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Andy Smith  BSc PhD FBPsP CPsychol FRSM

Professor Andy Smith



School of Psychology

+44 29208 74757
63 Park Place, Room Room 1.01, Cathays, Cardiff, CF10 3AT
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Research summary

My research covers the areas of Occupational and Health Psychology with a  major emphasis on well-being.

Specifically, I have conducted extensive research on the non-auditory effects of noise on cognition and health. In  addition, I conduct research on stress and fatigue in both the workplace and life in general. My interests in health psychology cover two main themes: health-related behaviours (effects of nutrition, caffeine and chewing gum on behaviour)  and minor illnesses (psychosocial risk factors for susceptibility to colds and influenza; effects of upper respiratory tract infections on mood and cognition).




































Book sections







Research topics and related papers

Non-auditory effects of noise

My research on the effects  of noise started 45 years ago with the late Donald Broadbent. The main areas  that I have been active in are: noise and cognition; noise and health; noise  and accidents; combined effects of noise and other occupational health hazards;  and noise and mental health (see publications). I have been Chair of the Noise  and performance team of the International Commission for the Biological Effects  of Noise (ICBEN) and an expert on the Department of Health/Health protection  Agency Noise Group. 

Occupational stress and fatigue

This research has been  supported by the Health & Safety Executive, IOSH, the Maritime and  Coastguard Agency and the EU. It has involved studies of the scale of  occupational stress; seafarers fatigue; effects of drugs and medication in the  workplace; stress in ethnic minorities; safety culture; and what makes a good  job. Previous projects have been concerned with well-being at work and health and  safety in the maritime industry

The Psychology of the Common Cold and other infections

This research has examined two areas. The first has been concerned with  psychosocial risk factors (e.g. stress) for infection and illness. The second  has examined the behavioural malaise (negative mood, impaired cognition)  associated with upper respiratory tract illnesses. This research has involved  both laboratory studies and simulations of real-life activities (e.g. driving).  Surveys have also investigated occupational risk factors for minor illnesses  and the effects of such illnesses on productivity and safety. Combined effects  of minor illnesses and other stressors have been examined. Pharmacological  studies have also examined the neurotransmitter changes that underlie malaise.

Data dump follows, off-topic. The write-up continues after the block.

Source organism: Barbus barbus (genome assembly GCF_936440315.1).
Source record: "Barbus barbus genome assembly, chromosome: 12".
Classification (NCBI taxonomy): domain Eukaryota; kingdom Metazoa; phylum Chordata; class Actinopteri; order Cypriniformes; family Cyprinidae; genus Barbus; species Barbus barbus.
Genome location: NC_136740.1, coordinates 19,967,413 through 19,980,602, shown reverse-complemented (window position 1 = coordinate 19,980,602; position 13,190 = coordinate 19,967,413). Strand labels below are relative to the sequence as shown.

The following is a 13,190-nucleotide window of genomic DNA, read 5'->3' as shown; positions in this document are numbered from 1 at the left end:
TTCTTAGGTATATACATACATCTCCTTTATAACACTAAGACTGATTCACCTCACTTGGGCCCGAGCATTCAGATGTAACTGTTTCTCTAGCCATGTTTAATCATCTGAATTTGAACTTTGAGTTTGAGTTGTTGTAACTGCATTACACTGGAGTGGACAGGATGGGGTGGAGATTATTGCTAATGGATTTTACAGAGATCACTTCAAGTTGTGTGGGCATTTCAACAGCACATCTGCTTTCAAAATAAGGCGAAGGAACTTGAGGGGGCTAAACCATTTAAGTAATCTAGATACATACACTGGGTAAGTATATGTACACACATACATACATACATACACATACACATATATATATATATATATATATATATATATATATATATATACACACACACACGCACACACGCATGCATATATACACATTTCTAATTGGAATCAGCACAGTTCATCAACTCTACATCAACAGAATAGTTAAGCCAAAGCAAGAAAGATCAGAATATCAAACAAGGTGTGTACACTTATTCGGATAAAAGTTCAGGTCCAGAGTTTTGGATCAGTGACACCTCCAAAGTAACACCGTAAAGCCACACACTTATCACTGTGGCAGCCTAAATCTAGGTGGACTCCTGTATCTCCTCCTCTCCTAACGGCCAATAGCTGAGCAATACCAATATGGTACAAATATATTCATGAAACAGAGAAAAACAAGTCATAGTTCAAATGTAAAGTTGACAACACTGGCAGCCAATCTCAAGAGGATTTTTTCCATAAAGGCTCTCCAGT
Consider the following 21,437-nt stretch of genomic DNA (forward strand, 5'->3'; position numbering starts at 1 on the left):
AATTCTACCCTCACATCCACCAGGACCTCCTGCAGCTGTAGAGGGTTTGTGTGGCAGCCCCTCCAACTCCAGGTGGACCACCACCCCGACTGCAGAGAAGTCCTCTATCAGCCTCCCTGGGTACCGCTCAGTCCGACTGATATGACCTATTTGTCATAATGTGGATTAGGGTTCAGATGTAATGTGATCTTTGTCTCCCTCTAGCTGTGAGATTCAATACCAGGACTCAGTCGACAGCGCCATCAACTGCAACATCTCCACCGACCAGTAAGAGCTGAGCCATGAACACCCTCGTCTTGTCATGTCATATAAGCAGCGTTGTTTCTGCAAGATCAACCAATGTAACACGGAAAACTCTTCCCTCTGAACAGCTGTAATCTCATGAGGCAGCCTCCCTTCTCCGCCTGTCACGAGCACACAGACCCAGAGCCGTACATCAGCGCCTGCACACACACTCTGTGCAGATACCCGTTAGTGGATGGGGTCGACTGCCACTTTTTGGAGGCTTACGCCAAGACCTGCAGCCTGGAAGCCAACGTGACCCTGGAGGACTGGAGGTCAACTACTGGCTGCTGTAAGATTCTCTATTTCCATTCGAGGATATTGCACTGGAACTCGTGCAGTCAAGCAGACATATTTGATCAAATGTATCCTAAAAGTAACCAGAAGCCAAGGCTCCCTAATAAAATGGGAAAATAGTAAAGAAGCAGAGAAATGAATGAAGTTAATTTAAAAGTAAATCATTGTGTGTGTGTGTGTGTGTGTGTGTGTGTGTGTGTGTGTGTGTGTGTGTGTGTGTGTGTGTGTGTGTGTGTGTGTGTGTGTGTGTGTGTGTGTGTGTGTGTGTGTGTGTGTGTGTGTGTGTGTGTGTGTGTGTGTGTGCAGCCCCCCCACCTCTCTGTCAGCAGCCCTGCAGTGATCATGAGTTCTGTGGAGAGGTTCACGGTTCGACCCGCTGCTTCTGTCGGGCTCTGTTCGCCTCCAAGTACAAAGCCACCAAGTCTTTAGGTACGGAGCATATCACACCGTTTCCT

Functional disorders

Initial studies of post-viral fatigue  have led to extensive research in chronic fatigue syndrome (CFS). Again, a  major interest has been the cognitive impairments associated with CFS. The role  of psychosocial factors in the pathogenesis of the disorder has also been investigated.  Previous research has evaluated multi-convergent therapy and shown that it can  have benefits for those with CFS. 

Nutritional Neuroscience

While conducting research on mood  and performance at different times of day I became interested in the  behavioural effects of meals. Similarly, I became interested in the beneficial  effects of caffeine in low alertness situations (e.g. working at night). The  research has been extended to examine behavioural effects of macro-nutrients,  micro-nutrients and pre-and pro-biotics. Current interests include effects of  chewing gum on stress, mood and cognitive function. We have also developed  methods of investigating effects of diet on well-being. These have been used to  examine high fibre diets and effects of fruit/vegetable consumption.


  • Sixth Framework Programme. European Framework for safe, efficient and  environmentally-friendly ship operations (FLAGSHIP). 10,215,000 euros.
  • IOSH. The relationship between work/working and improved health, safety and  well-being. £106,944.
    Seventh Framework Programme. European Noise Network (ENNAH) 993,852 euros.
  • KESS studentship with Connect Assist. Researching and developing mental  health and wellbeing assessment tools for supporting employees and employers in  Wales. £99,804.
  • CASCADE: Model-based co-operative and   adaptive ship based context aware design. FP7-SST-2012-RTD-1. 4,380,346  euros.
  • TENOVUS: Feasibility of a behavioural intervention designed to reduce fatigue during radiotherapy for breast cancer. £29,400. 2016-18.
  • Wellcome Trust: Humanities collaborative awards. Using qualitative analysis of patients’ blogs to inform development of automated measurement of self-care with text mining and sentiment analysis. Button, Smith, Spasic & Holt. £22,328. 2016.